Corrosion and Harness Check
Over the last year, I have been doing a fair number of inspections of PPE (Personal Protective Equipment) in the adventure industry in South Africa and abroad in the UK. These have consisted mostly of harnesses, slings, carabiners, zipline trolleys/pulleys, rescue equipment, and helmets for zipline sites and adventure parks.
Some of these sites were located on a beachfront or in a high humidity environment. One thing that I noticed was high amounts of corrosion in certain parts of the harness. Some harnesses had to be taken out of service due to the corrosion on critical components like the dorsal D ring where the safety line is attached. Surprisingly some of these harnesses were only in use for a year.
So here are some notes on corrosion on harnesses how to check the corrosion on your harness and how to prolong the life of the harness in these more extreme operating environments.
What is Corrosion and how does it form?
Rust forms when metals are exposed to oxygen and moisture. There is a chemical change in the metal that starts to take place. The metal looks solid to the eye but water molecules are able to penetrate tiny gapes in the metal causing corrosion. Exposure to salts such as seawater, sulfur dioxide, and carbon dioxide increases the speed at which corrosion occurs.
Why is corrosion bad?
Corrosion is bad because it weakens the structural integrity of the metal. To the naked eye, it looks brown and has bumps on it. See Figures 1.1 and 1.2 for reference. The metal continues to deteriorate internally effectively weakening its strength and therefore safety is compromised.
How do I check if the corrosion is too bad and needs to be quarantined?
If you did regular PPE inspections you should be able to spot rust forming early on. When rust just starts to form you should see brown speckles on the metal (refer to figure 2.1). This is known as surface rust, the best way to treat this is with a wire brush. Clean the rust away and then wipe with a damp cloth.
Upon re-inspection, you should be able to see if pitting has occurred or not. Pitting is when you see holes or dents in the metal where the rust has formed. If this has happened the structural integrity of the harness has been compromised and needs to be removed from service. If flaking has occurred the harness also needs to be removed from service.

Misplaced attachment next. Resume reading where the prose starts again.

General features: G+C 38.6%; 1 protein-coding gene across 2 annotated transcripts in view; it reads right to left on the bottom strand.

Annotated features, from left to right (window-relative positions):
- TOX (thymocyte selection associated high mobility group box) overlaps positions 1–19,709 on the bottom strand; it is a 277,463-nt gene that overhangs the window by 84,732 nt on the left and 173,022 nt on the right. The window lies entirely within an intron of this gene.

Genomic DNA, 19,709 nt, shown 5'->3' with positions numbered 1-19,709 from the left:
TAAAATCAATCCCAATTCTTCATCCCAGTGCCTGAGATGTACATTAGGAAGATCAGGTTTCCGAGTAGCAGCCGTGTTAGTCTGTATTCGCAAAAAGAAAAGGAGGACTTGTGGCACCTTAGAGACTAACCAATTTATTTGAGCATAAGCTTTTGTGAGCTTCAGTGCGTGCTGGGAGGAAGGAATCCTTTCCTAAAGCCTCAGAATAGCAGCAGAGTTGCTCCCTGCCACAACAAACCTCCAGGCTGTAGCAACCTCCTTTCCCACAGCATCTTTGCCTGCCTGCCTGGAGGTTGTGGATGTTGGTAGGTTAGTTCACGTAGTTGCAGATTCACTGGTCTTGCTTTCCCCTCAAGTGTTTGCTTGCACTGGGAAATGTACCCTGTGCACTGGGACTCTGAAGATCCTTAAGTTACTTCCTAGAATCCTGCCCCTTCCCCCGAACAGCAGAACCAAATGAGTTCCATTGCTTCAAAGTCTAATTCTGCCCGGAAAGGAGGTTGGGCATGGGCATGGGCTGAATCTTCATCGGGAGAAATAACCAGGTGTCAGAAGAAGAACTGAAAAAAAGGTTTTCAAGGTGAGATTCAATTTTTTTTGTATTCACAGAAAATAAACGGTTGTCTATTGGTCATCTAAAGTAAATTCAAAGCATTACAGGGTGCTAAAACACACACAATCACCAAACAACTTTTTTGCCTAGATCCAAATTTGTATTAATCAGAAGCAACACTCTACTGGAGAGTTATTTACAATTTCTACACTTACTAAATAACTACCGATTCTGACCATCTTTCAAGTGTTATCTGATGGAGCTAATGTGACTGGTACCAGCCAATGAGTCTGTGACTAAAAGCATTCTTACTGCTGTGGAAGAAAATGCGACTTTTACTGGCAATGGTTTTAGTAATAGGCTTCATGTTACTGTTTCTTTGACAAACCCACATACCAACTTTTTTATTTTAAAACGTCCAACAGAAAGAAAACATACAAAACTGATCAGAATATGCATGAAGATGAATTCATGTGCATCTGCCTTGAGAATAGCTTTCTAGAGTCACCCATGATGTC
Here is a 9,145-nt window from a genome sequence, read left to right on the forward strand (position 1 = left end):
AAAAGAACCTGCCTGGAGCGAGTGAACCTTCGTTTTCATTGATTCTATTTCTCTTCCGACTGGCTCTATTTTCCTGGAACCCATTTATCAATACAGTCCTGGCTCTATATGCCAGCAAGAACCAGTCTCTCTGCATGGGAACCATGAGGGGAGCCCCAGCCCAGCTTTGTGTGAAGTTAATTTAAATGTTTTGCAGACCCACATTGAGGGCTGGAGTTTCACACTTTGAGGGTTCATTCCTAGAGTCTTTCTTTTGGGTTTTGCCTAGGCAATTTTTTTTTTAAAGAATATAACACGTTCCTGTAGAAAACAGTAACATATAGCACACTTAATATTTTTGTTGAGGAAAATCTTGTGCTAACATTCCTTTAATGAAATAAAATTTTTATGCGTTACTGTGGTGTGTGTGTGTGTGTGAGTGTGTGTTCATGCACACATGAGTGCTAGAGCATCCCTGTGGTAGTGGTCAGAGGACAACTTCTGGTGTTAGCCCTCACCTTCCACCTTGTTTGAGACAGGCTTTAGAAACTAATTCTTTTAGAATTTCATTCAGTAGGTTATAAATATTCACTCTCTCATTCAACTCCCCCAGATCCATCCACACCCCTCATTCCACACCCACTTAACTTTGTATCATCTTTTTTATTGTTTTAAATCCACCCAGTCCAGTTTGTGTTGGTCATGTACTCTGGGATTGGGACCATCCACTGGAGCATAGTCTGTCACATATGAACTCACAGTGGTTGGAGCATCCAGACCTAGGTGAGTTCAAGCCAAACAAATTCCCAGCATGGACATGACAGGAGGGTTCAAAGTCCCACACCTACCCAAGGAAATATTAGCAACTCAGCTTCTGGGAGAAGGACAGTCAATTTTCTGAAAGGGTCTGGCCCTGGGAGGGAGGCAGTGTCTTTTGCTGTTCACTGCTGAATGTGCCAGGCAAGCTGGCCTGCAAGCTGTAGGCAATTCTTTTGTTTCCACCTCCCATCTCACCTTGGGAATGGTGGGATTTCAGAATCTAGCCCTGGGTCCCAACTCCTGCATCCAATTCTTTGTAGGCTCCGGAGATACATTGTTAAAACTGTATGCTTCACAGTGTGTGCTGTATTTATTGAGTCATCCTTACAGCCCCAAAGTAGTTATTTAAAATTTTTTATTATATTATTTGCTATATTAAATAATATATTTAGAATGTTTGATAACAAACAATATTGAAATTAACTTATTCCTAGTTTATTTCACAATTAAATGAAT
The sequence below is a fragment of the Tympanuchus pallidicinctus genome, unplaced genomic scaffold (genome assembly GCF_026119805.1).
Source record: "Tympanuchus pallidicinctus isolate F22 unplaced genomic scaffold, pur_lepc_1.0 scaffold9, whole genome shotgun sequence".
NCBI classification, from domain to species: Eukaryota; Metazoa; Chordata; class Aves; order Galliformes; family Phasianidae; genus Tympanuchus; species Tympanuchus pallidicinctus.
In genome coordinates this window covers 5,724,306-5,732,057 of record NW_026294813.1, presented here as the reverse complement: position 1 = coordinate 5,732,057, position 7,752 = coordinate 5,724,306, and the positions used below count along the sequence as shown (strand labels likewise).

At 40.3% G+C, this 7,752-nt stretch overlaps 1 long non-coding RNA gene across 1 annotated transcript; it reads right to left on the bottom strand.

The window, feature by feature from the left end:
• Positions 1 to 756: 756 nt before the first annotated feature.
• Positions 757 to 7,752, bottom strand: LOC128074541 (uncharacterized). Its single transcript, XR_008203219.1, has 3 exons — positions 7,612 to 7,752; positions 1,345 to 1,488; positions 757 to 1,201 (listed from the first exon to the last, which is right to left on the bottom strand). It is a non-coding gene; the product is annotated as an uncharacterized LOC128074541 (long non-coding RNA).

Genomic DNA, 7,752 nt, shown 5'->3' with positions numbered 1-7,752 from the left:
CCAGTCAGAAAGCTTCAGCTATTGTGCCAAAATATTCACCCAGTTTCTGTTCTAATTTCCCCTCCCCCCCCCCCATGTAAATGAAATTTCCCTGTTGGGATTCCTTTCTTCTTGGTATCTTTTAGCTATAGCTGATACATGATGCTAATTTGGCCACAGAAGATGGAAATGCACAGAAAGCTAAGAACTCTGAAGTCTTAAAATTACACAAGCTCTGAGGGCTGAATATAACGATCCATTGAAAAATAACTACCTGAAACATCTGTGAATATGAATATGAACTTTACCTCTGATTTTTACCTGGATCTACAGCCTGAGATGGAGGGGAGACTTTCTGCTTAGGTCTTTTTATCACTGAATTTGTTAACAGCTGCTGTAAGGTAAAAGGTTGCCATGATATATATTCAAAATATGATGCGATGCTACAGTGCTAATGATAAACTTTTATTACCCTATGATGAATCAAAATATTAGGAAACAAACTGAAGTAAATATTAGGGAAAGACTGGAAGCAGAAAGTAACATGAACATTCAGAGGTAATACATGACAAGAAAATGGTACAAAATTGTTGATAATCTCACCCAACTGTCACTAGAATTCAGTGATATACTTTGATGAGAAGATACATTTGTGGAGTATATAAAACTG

How do I prevent corrosion on my harness?
- If you are using the harness in a more extreme environment it is best to make sure it is stored in a well-ventilated room.
- If there is high humidity it may be prudent to install a dehumidifier in the storeroom as this ensures the harnesses do not stay damp.
- Do not store the harness wet, if possible allow it to air dry completely (out of direct sunlight) before storing the harness.
- If you use the harness in a harsh environment regularly wash the harness with clean water.
- Do not hang the harness by the metal D-ring as this causes weighted contact between moist webbing and metal. Consider storing by hanging on a wooden peg.
- If using soap to clean the harness ensure it will not damage the harness by looking at what products the manufacturer recommends. Nikwax is a great product that is approved by most manufacturers. A link to the product can be found here
- When rubbing rust off the metal parts make sure the particulates do not get into the webbing as this may cause the webbing to erode.
- When rubbing the metal parts with a wire brush wear protective eyewear as this will prevent metal flakes from getting into your eye.
- If in doubt quarantine the harness and ask for the manufacturer’s recommendation.
Always follow the manufacturer’s recommendations on how to clean, store and care for a harness. And don’t forget to check your harness for corrosion damage.
Written by: Darren Erasmus